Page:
14. Values VALUE = Benefit/Costs = Functional benefits + Emotional benefits Monetary costs+Time costs+Energy costs+Psychic costs  Customer value: Difference between the benefits that the customer gains from owning and using a product versus the costs of obtaining the product.
  15. Satisfaction & Quality • Customer satisfaction: The extent to which a product’s perceived performance in delivering value matches a buyer’s expectations. • Quality: the characteristics of a product or service that bear on its ability to satisfy stated or implied customer needs. 12
  16. Exchange, Transactions, and Relationships Exchange :  The act of obtaining a desired object from someone by offering something in return Transaction :  A trade between two parties that involves at least two things of value, agreed – upon conditions a time of agreement, and a place of agreement. Relationship marketing :  The process of creating, maintaining, and enhancing strong, value – laden relationships with customers and other stakeholders 13
  17. EXCHANGE AND TRANSACTION   Exchange is the act of obtaining a desired product by offering something in return . Exchange takes place when 5 conditions are satisfied: (a) Two parties should be there (b) Each party must have something of value to the other (c) Each party is capable of communication & delivery (d) Each party is free to accept or reject the offer (e) Each party believes that it is appropriate to deal with the other party
  18. EXCHANGE AND TRANSACTION  Exchange is a process rather than event. It is a value creating process because it normally leaves both parties better off.  A transaction is a trade of values between two or more parties ( A BARTER TRANSACTION OR A MONETARY TRANSACTION ).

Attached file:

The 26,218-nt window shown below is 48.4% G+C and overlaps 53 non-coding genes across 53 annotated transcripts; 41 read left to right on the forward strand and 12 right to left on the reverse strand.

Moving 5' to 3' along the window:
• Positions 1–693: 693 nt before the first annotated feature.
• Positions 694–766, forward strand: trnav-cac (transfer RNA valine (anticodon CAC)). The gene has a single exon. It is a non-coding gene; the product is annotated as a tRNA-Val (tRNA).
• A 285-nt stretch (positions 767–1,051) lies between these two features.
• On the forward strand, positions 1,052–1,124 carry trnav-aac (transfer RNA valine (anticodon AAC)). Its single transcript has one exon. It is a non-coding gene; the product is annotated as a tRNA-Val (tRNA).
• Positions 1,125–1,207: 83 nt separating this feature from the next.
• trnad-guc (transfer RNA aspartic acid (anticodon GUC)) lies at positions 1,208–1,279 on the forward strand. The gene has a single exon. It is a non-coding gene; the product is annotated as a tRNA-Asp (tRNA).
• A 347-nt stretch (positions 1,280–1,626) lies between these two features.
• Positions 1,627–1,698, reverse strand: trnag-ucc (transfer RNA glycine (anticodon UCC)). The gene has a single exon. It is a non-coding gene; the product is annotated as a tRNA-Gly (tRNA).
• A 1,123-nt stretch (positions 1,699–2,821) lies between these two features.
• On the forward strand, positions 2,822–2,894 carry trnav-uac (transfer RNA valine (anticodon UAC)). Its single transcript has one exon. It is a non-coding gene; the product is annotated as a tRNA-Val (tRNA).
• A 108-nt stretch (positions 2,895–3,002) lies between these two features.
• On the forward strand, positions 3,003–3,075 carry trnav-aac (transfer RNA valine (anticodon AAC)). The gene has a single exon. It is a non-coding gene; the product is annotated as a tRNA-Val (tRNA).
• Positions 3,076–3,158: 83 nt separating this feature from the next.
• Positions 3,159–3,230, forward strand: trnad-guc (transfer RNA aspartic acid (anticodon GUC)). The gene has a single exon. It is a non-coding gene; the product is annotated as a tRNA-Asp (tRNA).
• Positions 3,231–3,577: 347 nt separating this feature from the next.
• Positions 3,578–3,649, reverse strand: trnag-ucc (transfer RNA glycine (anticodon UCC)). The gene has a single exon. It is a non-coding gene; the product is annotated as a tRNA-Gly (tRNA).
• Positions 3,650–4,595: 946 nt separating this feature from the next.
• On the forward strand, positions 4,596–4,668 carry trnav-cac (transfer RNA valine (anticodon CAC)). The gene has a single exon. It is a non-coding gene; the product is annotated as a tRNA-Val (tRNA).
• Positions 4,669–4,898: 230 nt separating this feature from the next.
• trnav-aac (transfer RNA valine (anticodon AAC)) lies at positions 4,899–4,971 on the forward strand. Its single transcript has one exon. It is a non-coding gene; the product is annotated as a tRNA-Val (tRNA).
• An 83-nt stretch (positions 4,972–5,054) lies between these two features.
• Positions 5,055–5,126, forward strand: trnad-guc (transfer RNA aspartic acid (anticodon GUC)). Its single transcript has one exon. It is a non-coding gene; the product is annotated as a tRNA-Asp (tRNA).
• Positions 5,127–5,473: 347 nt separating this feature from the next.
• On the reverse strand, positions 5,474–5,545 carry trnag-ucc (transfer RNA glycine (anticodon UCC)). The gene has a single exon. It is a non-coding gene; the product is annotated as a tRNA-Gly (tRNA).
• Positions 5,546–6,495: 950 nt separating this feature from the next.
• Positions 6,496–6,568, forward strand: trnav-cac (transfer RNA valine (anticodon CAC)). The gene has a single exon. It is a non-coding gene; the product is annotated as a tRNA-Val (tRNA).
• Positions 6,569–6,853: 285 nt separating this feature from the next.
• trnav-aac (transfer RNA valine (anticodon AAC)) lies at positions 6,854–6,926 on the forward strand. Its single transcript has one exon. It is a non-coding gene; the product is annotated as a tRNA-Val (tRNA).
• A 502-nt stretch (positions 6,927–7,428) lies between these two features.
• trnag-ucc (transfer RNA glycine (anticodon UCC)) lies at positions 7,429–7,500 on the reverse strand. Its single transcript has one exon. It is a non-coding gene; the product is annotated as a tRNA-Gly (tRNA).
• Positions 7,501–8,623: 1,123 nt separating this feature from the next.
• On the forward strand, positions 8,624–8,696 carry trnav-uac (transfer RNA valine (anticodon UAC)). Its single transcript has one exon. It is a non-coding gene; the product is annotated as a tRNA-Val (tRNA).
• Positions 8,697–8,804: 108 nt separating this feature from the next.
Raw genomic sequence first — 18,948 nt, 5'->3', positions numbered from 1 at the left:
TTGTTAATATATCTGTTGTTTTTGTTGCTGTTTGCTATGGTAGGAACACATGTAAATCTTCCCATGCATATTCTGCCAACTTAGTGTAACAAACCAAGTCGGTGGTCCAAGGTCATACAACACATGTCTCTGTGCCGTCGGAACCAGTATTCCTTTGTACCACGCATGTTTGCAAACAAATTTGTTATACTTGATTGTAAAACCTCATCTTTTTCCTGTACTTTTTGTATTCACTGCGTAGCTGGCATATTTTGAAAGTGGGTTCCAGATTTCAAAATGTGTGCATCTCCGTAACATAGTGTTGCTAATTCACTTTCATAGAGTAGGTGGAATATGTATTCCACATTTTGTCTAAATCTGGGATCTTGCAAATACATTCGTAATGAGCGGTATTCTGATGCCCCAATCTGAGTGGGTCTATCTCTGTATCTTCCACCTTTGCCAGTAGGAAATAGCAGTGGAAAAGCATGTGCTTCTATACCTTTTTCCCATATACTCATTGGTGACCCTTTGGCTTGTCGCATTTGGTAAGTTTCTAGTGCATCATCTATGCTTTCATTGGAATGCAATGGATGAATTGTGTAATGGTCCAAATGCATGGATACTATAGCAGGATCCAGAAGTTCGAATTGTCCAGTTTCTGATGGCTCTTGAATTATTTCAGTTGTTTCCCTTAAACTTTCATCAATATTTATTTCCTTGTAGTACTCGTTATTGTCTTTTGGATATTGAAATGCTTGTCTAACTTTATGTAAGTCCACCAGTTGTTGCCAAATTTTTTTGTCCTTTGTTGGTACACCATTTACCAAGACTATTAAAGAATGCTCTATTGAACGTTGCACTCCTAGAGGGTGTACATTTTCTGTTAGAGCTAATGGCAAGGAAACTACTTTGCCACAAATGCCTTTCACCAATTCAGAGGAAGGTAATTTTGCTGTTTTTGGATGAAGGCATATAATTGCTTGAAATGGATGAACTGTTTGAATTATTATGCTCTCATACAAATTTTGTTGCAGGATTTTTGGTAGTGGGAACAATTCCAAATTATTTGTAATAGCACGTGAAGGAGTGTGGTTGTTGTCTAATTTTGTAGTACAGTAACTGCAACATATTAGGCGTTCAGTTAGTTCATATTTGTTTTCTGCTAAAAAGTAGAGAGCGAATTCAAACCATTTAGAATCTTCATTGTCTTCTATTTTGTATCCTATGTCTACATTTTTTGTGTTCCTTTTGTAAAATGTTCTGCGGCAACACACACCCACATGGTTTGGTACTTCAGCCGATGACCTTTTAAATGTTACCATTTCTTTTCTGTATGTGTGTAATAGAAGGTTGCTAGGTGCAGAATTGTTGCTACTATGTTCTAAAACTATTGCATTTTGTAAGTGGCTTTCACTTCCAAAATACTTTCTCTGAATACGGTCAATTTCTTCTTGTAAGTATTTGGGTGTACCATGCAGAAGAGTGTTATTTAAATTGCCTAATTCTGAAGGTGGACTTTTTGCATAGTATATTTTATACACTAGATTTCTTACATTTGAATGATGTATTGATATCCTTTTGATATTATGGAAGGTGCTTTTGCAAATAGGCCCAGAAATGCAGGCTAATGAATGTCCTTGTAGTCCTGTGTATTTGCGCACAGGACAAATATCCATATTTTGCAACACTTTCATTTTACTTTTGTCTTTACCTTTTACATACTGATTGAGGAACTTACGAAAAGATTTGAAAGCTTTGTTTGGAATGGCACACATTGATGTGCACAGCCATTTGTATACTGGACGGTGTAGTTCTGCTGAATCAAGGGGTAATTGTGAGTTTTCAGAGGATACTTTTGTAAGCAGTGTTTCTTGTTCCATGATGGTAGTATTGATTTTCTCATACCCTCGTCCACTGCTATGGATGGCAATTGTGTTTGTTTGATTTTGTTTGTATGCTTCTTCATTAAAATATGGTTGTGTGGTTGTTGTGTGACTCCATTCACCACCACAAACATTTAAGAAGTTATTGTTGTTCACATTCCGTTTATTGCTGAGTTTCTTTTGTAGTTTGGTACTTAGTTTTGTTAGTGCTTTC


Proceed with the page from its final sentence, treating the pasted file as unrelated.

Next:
19. What is Marketed ? (Needs & wants are fulfilled through a Marketing Offering): 16 Ideas Services Organisations Experiences Places Information Events Properties Persons Products
  20. Goods  GOODS: Physical goods constitute the bulk of most countries’ production and marketing efforts.  It include like food, cars, refrigerators, television sets, machines etc.
  21. Goods 17
  22. Services  Services include the work of airlines, hotels, car rental firms, barbers and beauticians, maintenance and repair people, and accountants, bankers, lawyers, engineers, doctors, software programmers, and management consultants.  Many market offerings mix goods and services, such as a fast-food meal.
  23. Services 18
  24. Events  EVENTS: Marketers promote time- based events, such as major trade shows, exhibition like TCU exhibition ,artistic performances, Launching a new product and company anniversaries.  Global sporting events such as the Olympics and the World Cup are promoted aggressively to both companies and fans.
  25. Events 19
  26. Experiences EXPERIENCES : By organizing several services and goods, a firm can create, stage, and market experiences. Also called Experiential marketing. Example; Walt Disney World’s Magic Kingdom allows customers to visit a fairy kingdom, a pirate ship, or a haunted house.
  27. Experiences 20
  28. Persons  Celebrity marketing. Business firm engage a famous film star or Personality for the publicity or brand ambassador for its product. 21
  29. Places PLACES: Cities, states, regions, and whole nations compete to attract tourists, residents, factories, and company headquarters
  30. Places 22
  31. Properties  Intangible rights of ownership of either real property or financial property.  Real property- Real estate  Financial property- Stocks & Bonds 23